“In the early sessions, our singer David and our guitar player Fergal were away so they recorded remotely. In the latter stages, Martin was back in the United States where his wife is from. The four of us were never in the studio at the same time.

“Once we got going, it wasn’t hard to select the songs. We made a long list which was split down the middle – lyrics on one side and instrumentals on the other.

“There are a lot of Christmas songs to choose from. One that we really liked and decided to record was John Prine’s ‘Christmas in Prison.’ John was a resident of Galway, so this was a tribute to him.”

Special guests on “A Winter Wonderful” included Scott Mulvahill (double bass), Kiana Howley (fiddle) and Ruth Smith (vocals).

“The final mixing of ‘A Winter Wonderful’ was done by Frank Marchand in Baltimore,” said Scahill.

“He’s our road engineer so he really is familiar with our sound. The mastering was done at The Bakery, a studio in Los Angeles.

“This is our first tour in 21 months so we’re ready to put on a heavy show. We’re going to hit the hit list….and sprinkle in a bit of Christmas magic.”

Video link for We Banjo 3 – https://youtu.be/rNVFNfBvTqM.

The show on December 8 at World Café Live will start at 8 p.m.

Ticket prices range from $25-$35.

Now through January 2, People’s Light (39 Conestoga Road, Malvern, peopleslight.org) is presenting the world premiere of “A Christmas Carol.”

This version of “A Christmas Carol” is adapted from Charles Dickens by Zak Berkman and features original music by Zak Berkman.

Callous Scrooge, shackled Marley, and the haunting spirits of Christmas Past, Present, and Future spring vividly to life in this fresh adaptation of a favorite yuletide ghost story.

Featuring a lively mix of original songs and newly arranged 19th-century English carols, this music-infused retelling captures the magic, joy, and generosity of Dickens’ beloved classic.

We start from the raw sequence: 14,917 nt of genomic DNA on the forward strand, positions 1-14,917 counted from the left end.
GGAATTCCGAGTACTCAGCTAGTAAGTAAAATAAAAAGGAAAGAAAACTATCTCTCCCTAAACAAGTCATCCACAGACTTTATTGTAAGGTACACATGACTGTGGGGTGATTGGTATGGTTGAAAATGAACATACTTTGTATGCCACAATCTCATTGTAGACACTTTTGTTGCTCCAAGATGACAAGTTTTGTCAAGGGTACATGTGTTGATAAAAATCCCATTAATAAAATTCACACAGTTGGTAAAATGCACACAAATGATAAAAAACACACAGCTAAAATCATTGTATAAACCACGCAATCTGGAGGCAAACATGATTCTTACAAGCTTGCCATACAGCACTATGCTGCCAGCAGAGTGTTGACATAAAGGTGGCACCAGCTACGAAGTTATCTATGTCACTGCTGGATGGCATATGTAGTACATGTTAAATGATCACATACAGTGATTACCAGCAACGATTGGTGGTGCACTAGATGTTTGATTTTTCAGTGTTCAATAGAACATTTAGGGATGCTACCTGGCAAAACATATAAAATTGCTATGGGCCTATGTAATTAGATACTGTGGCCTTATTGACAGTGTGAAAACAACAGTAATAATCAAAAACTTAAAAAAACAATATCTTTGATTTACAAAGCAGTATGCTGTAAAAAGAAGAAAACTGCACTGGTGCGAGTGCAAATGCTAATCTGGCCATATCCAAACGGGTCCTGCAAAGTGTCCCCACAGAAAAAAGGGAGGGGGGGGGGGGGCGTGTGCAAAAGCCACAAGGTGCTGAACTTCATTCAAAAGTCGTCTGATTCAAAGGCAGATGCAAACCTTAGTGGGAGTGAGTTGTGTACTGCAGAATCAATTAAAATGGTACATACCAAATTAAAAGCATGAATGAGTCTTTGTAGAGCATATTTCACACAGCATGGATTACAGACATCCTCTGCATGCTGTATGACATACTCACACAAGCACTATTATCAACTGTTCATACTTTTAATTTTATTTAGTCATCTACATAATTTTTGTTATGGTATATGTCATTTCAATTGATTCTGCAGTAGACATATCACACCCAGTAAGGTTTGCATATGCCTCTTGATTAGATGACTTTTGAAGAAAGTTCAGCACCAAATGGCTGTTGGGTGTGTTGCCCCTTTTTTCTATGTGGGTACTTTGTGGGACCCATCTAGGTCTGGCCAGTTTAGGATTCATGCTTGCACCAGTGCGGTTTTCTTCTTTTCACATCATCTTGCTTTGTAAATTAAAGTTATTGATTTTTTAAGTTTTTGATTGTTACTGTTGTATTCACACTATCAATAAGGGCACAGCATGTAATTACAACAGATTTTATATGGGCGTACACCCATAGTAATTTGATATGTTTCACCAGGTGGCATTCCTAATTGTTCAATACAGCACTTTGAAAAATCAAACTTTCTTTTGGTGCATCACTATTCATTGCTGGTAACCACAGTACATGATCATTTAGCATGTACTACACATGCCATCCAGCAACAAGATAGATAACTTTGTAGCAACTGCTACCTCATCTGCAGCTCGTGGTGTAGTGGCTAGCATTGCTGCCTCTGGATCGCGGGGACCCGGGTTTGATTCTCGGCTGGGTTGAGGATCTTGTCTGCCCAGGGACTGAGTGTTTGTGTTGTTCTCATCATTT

Each year, the People’s Light holiday show is a panto that transforms a beloved children’s story into a musical extravaganza filled with outrageous characters, toe-tapping original music, slapstick comedy, and topical humor for both kids and adults.

“A Christmas Carol” is not a panto. But it is music-filled, interactive fun for every age — whether you believe in spirits or not.

Jamey’s House of Music (32 South Lansdowne Avenue, Lansdowne, 215-477-9985,www.jameyshouseofmusic.com) has a weekend schedule featuring Ruper Wates on December 3 and Venom Blues on December 4.

Arden concerts (The Highway, Arden, Delaware, ardenconcerts.com) will host Twisted Pine on December 4 and Marshall Crenshaw on December 11.

The Ardmore Music Hall (23 East Lancaster Avenue, Ardmore, 610-649-8389, www.ardmoremusic.com) will present Darlingside on December 2, Friends of the Brothers and Vanessa Collier on December 3, Jimkkata on December 4, and Blind Boys of Alabama on December 5.

The Living Room (35 East Lancaster Avenue, Ardmore, https://thelivingroomat35east.com) will present a show by Eric Bazilian on December 3 and Ken Kweeder on December 11.

118 North (118 North Wayne Avenue, Wayne, www.118northwayne.com) will host Zendog on December 2,  Neil McGettigan on December 4 and “Lennon and Harrison Live” on December 5.

The Sellersville Theater (24 West Temple Avenue, Sellersville, 215-257-5808, www.st94.com) will host Glengarry Bhoys on December 2, The Association on December 3, A Rat Pack Christmas on December 4, Loudon Wainwright III on December 4, Christmas With The Celts on December 6 and Cherish The Ladies on December 8.